Renowned Scholar Revealed the Abe You Did Not See in the Movie
Was Lincoln the Great Emancipator a calculating politician? Did he inspire his countrymen or embarrass them? The American Antiquarian Society (AAS) and Becker College co-presented Harold Holzer, one of the nation’s leading experts on Lincoln and the Civil War era, in a program that will answer lingering questions about our sixteenth president and two of the most important documents in American history.
Entitled, “Emancipating Lincoln: The Prose and Poetry of the Emancipation Proclamation” the presentation was free and open to the public, and took place at the American Antiquarian Society, 185 Salisbury Street in Worcester on Friday, October 18, 2013, at 7 p.m., as part of the Franklin M. Loew Lecture Series and the AAS series of public programs.
This lecture examined two of the most important texts in American history, both of which are 150 years old this year: the Emancipation Proclamation and the Gettysburg Address. In its own time, the Emancipation Proclamation was considered a politically risky, even revolutionary act. In more recent years, many Americans have been taught that it was cautious, insincere, and ineffective. What was the true impact and intent of Lincoln’s most famous executive order? And what did he do to prepare the public for its announcement–sometimes to the detriment of his own reputation? The Gettysburg Address fundamentally changed the aims of the Civil War and reinterpreted America’s understanding of its founding principles. How Lincoln created these documents and their subsequent role in American life will be explored in this presentation.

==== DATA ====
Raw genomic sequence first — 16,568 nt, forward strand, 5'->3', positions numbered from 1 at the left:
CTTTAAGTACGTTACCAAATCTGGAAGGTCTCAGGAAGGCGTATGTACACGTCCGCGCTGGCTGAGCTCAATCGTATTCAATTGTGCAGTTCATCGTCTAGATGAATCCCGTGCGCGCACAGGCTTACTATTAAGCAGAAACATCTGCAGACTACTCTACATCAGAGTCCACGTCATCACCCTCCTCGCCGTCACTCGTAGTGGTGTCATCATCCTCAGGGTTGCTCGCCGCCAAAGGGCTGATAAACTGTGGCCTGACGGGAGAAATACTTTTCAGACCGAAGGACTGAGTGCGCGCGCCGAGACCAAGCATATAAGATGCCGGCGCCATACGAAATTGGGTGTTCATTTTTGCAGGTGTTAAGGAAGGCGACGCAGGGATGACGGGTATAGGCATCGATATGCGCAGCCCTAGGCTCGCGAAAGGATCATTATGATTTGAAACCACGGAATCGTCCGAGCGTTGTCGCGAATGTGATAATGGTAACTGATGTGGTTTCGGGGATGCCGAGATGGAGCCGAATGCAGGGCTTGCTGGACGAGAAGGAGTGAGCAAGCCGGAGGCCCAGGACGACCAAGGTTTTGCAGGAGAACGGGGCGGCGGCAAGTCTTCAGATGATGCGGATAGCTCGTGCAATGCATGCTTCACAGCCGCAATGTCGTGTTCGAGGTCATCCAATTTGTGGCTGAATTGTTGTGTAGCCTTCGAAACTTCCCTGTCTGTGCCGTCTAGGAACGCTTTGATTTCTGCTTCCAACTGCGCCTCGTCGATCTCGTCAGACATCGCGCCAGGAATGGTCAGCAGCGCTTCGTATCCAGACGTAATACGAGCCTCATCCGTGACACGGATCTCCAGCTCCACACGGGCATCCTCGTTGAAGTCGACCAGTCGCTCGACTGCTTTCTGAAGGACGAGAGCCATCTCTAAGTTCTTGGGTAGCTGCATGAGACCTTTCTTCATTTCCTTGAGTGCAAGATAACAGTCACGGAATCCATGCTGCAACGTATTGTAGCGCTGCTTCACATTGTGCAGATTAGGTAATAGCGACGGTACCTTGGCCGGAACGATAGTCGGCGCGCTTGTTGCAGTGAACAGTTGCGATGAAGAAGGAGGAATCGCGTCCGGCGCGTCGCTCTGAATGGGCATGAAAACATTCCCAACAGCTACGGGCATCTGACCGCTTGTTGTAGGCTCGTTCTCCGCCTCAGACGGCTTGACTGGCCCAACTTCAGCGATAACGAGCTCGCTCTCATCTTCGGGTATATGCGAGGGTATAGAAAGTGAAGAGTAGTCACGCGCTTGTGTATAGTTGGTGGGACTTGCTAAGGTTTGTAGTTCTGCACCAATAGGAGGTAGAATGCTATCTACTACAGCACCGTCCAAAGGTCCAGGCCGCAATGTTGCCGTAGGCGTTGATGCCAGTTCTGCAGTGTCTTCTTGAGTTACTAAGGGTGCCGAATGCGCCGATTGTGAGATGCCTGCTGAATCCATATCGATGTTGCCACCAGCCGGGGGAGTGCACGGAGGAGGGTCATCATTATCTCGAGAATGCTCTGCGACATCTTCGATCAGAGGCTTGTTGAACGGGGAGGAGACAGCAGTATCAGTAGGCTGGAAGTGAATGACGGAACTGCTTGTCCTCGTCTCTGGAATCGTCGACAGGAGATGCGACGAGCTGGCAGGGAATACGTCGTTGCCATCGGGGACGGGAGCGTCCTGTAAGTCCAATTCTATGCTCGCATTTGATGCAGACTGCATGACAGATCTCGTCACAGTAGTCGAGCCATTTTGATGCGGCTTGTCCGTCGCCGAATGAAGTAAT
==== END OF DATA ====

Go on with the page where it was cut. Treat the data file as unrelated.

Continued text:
A prolific writer and lecturer, Harold Holzer has appeared on numerous television programs and served as consultant to director Steven Spielberg’s recent film Lincoln. In 2000, President Clinton appointed Holzer to what is now The Lincoln Bicentennial Foundation, which he currently chairs. He was awarded the National Humanities Medal by President Bush in 2008. Holzer has authored, co-authored, and edited 46 books.
About the American Antiquarian Society
The American Antiquarian Society is both a learned society and a major independent research library. The AAS library today houses the largest and most accessible collection of books, pamphlets, broadsides, newspapers, periodicals, sheet music, and graphic arts material printed through 1876 in what is now the United States, as well as manuscripts and a substantial collection of secondary works, bibliographies, and other reference works related to all aspects of American history and culture before the twentieth century.
The Society sponsors a broad range of programs–visiting research fellowships, research, education, publications, lectures, and concerts–for constituencies ranging from school children and their teachers through undergraduate and graduate students, postdoctoral scholars, creative and performing artists and writers, and the general public.
The AAS library is open Monday, Tuesday, Thursday, and Friday from 9:00 a.m.–5:00 p.m. and Wednesday from 10:00 a.m.–8:00 p.m. It is closed on all legal holidays. The library is open to serious researchers, free of charge. Complimentary public tours are held Wednesdays at 3:00 p.m. The Society can be found on the worldwide web at www.americanantiquarian.org. The American Antiquarian Society is funded in part by the Massachusetts Cultural Council, a state agency that supports public programs in the arts, humanities, and sciences.